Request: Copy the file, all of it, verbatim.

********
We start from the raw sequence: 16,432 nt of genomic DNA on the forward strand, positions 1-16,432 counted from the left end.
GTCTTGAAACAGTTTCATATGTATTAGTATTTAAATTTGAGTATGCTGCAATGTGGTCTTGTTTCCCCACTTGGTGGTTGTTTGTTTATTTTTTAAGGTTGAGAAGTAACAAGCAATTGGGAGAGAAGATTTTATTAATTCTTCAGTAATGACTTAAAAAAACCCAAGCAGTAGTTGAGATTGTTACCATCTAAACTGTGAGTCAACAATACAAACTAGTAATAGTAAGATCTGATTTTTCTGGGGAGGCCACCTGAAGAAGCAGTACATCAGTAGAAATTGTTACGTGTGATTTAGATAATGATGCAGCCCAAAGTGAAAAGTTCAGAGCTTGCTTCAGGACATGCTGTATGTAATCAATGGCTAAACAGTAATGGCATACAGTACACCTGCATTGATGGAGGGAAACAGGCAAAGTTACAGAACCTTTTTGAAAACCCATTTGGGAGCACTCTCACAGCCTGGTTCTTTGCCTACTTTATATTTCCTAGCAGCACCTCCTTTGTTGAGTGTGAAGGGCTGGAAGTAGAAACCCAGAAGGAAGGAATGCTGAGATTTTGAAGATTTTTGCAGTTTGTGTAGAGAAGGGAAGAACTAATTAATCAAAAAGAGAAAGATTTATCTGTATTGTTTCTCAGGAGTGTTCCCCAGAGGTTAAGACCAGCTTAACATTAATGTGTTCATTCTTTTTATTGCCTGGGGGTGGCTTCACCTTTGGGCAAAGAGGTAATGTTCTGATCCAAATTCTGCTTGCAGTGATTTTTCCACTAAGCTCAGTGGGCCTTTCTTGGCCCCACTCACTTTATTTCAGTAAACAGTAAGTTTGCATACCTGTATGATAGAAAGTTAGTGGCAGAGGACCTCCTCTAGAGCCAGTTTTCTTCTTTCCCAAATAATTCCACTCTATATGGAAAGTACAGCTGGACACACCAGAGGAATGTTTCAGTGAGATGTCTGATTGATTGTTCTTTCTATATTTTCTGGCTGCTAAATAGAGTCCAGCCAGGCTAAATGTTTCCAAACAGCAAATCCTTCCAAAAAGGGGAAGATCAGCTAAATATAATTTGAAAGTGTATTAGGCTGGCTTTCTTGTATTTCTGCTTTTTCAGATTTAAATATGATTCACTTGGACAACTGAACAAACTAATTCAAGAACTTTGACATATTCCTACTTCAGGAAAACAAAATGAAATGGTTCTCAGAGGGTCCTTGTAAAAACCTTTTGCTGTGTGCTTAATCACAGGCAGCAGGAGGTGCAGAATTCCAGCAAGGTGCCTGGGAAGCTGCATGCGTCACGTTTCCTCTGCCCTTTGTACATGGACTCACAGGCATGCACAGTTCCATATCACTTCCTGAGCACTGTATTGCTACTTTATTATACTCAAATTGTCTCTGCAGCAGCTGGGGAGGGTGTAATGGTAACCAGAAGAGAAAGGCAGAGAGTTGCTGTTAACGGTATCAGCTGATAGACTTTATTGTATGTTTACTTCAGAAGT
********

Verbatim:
We start from the raw sequence: 16,432 nt of genomic DNA on the forward strand, positions 1-16,432 counted from the left end.
GTCTTGAAACAGTTTCATATGTATTAGTATTTAAATTTGAGTATGCTGCAATGTGGTCTTGTTTCCCCACTTGGTGGTTGTTTGTTTATTTTTTAAGGTTGAGAAGTAACAAGCAATTGGGAGAGAAGATTTTATTAATTCTTCAGTAATGACTTAAAAAAACCCAAGCAGTAGTTGAGATTGTTACCATCTAAACTGTGAGTCAACAATACAAACTAGTAATAGTAAGATCTGATTTTTCTGGGGAGGCCACCTGAAGAAGCAGTACATCAGTAGAAATTGTTACGTGTGATTTAGATAATGATGCAGCCCAAAGTGAAAAGTTCAGAGCTTGCTTCAGGACATGCTGTATGTAATCAATGGCTAAACAGTAATGGCATACAGTACACCTGCATTGATGGAGGGAAACAGGCAAAGTTACAGAACCTTTTTGAAAACCCATTTGGGAGCACTCTCACAGCCTGGTTCTTTGCCTACTTTATATTTCCTAGCAGCACCTCCTTTGTTGAGTGTGAAGGGCTGGAAGTAGAAACCCAGAAGGAAGGAATGCTGAGATTTTGAAGATTTTTGCAGTTTGTGTAGAGAAGGGAAGAACTAATTAATCAAAAAGAGAAAGATTTATCTGTATTGTTTCTCAGGAGTGTTCCCCAGAGGTTAAGACCAGCTTAACATTAATGTGTTCATTCTTTTTATTGCCTGGGGGTGGCTTCACCTTTGGGCAAAGAGGTAATGTTCTGATCCAAATTCTGCTTGCAGTGATTTTTCCACTAAGCTCAGTGGGCCTTTCTTGGCCCCACTCACTTTATTTCAGTAAACAGTAAGTTTGCATACCTGTATGATAGAAAGTTAGTGGCAGAGGACCTCCTCTAGAGCCAGTTTTCTTCTTTCCCAAATAATTCCACTCTATATGGAAAGTACAGCTGGACACACCAGAGGAATGTTTCAGTGAGATGTCTGATTGATTGTTCTTTCTATATTTTCTGGCTGCTAAATAGAGTCCAGCCAGGCTAAATGTTTCCAAACAGCAAATCCTTCCAAAAAGGGGAAGATCAGCTAAATATAATTTGAAAGTGTATTAGGCTGGCTTTCTTGTATTTCTGCTTTTTCAGATTTAAATATGATTCACTTGGACAACTGAACAAACTAATTCAAGAACTTTGACATATTCCTACTTCAGGAAAACAAAATGAAATGGTTCTCAGAGGGTCCTTGTAAAAACCTTTTGCTGTGTGCTTAATCACAGGCAGCAGGAGGTGCAGAATTCCAGCAAGGTGCCTGGGAAGCTGCATGCGTCACGTTTCCTCTGCCCTTTGTACATGGACTCACAGGCATGCACAGTTCCATATCACTTCCTGAGCACTGTATTGCTACTTTATTATACTCAAATTGTCTCTGCAGCAGCTGGGGAGGGTGTAATGGTAACCAGAAGAGAAAGGCAGAGAGTTGCTGTTAACGGTATCAGCTGATAGACTTTATTGTATGTTTACTTCAGAAGT